Vaccines are a touchy subject. While the trend is turning towards being passionately against them, others still teeter between comfort in the decision to ultimately have their children vaccinated, feeling the pros outweigh the cons. While we respect our anti-vax readers opinions, here is another perspective from a Mom you’d least expect it from. Liskula Cohen is a progressive activist, attachment parent, and vocally anti gmo/ pro plant-based eating, so when she made the decision to vaccinate her child, it wasn’t an easy one. Here’s her story;
I’ve never met Jenny McCarthy, but I’m certainly familiar with her crusade against vaccines. For better or worse, we live in a society where celebrities can develop large followings and convince millions of people to make major life decisions based on their advice. When they use that influence to spread credible information about important issues, they perform a valuable public service. On the other hand, when they push positions that have been discredited by the scientific community, they aren’t just wasting an opportunity to do good, but are being dangerously irresponsible.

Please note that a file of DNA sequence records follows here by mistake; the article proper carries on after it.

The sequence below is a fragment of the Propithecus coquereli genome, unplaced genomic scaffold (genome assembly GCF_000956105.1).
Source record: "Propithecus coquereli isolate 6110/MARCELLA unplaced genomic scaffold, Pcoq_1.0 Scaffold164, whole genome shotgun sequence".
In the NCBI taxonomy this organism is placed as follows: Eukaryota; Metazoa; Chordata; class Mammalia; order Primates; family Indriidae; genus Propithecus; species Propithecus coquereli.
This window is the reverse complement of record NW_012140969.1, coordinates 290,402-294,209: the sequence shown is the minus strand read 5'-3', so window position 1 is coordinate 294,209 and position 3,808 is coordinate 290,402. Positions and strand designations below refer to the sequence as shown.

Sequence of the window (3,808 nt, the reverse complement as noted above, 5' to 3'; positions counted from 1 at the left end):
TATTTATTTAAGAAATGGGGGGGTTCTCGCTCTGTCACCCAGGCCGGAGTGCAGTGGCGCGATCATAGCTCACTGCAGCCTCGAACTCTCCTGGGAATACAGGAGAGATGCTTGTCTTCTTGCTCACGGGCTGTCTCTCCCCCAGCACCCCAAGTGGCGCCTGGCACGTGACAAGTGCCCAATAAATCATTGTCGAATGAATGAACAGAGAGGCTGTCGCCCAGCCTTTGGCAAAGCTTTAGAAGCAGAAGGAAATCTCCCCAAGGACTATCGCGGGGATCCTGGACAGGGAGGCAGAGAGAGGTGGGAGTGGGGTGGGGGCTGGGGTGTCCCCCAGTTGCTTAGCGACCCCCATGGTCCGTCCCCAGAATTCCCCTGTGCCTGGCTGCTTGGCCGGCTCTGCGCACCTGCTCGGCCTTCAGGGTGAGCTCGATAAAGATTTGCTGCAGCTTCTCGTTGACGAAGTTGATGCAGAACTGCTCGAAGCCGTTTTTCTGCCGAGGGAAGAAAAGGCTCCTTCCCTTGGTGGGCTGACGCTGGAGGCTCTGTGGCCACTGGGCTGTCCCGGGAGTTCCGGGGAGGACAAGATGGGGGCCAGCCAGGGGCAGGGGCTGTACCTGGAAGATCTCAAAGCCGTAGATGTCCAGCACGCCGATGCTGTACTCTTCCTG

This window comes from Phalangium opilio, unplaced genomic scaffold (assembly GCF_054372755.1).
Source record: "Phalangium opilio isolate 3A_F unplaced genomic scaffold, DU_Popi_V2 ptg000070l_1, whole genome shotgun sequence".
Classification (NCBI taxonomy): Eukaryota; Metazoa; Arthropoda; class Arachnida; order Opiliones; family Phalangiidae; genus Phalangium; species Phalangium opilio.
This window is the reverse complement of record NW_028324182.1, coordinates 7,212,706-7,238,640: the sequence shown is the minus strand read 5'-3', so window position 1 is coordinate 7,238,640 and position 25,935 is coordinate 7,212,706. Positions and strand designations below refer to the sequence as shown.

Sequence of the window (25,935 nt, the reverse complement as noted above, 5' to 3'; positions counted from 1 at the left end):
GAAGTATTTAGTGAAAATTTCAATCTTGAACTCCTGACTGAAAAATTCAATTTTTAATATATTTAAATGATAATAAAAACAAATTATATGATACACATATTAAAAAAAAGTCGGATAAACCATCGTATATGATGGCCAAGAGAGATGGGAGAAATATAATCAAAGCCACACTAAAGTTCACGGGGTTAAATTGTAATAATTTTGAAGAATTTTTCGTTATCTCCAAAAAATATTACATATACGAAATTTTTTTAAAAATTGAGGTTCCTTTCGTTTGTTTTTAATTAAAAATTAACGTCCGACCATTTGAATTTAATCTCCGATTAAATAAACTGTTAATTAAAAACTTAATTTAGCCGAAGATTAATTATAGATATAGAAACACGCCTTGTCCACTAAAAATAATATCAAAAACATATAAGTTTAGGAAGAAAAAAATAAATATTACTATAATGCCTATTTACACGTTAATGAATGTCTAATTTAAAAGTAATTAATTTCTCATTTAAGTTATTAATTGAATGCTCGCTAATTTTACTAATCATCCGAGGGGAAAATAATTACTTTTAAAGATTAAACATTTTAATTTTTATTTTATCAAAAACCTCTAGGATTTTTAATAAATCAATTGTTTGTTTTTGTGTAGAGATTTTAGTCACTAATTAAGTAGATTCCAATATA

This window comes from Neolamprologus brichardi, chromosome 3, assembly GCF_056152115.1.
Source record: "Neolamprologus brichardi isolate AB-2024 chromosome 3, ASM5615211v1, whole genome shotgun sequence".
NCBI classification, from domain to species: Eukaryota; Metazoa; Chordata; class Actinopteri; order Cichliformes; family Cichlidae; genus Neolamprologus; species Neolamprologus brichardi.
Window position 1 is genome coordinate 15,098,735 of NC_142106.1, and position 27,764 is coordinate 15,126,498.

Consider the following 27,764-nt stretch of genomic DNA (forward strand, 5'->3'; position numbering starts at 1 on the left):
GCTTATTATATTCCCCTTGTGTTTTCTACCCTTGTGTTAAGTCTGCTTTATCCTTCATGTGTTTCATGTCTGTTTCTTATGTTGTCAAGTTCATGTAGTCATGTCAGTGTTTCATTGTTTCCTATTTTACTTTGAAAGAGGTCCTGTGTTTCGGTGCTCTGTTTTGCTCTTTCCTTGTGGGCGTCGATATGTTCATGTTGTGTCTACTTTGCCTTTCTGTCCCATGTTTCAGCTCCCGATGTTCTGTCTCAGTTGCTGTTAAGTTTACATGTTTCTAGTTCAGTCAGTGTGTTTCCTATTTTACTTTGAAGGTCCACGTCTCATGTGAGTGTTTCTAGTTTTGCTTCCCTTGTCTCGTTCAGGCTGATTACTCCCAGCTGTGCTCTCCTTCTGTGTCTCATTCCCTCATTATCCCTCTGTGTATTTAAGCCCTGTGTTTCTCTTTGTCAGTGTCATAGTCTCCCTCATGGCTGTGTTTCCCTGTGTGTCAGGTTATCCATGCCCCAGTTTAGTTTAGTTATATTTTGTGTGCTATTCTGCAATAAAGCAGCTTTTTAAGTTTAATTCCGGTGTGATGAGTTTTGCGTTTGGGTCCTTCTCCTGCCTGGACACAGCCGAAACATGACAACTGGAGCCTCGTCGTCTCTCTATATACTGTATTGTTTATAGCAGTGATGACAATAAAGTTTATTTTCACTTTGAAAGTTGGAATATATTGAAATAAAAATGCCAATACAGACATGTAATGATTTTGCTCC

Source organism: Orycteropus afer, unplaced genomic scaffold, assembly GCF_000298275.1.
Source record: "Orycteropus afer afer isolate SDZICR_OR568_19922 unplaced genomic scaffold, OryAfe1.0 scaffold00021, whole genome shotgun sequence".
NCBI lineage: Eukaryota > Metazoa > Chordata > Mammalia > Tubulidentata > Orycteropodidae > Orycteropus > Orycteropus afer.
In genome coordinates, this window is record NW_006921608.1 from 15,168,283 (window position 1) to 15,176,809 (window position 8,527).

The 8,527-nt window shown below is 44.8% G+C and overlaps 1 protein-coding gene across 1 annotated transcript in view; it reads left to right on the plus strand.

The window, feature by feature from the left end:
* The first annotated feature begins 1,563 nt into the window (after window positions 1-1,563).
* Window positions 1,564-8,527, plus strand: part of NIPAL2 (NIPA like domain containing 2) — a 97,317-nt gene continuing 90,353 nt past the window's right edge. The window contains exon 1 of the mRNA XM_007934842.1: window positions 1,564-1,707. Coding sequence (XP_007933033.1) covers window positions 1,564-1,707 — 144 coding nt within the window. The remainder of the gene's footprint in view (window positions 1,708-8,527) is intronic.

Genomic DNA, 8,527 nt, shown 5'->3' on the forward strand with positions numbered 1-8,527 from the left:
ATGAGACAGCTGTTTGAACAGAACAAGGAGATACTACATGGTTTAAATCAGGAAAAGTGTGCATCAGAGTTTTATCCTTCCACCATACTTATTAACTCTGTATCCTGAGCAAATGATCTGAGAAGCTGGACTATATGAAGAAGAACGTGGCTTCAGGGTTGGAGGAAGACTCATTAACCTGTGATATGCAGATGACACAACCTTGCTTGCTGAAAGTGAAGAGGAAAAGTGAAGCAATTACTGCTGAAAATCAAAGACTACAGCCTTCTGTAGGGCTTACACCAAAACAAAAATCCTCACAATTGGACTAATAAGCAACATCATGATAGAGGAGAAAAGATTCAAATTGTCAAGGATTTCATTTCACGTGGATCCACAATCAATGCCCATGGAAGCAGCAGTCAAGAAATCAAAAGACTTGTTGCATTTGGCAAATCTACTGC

Like many expectant mothers, I felt quite vulnerable when I was pregnant. Consequently, when a friend who’d had triplets told me that she blamed vaccines for causing one of her daughters to became autistic while her two sisters did not, I became afraid. Because I didn’t have any reliable statistics of my own, I began reading blog posts – too many, as it turned out. By the time my child was born and due to be vaccinated, I was scared stiff. While McCarthy herself hadn’t made me feel this way, the anti-vaccination agenda that had been largely popularized (although she has recently stopped calling it “anti-vaccine,” which I’ll address later) through her campaign had reached me through someone I trusted.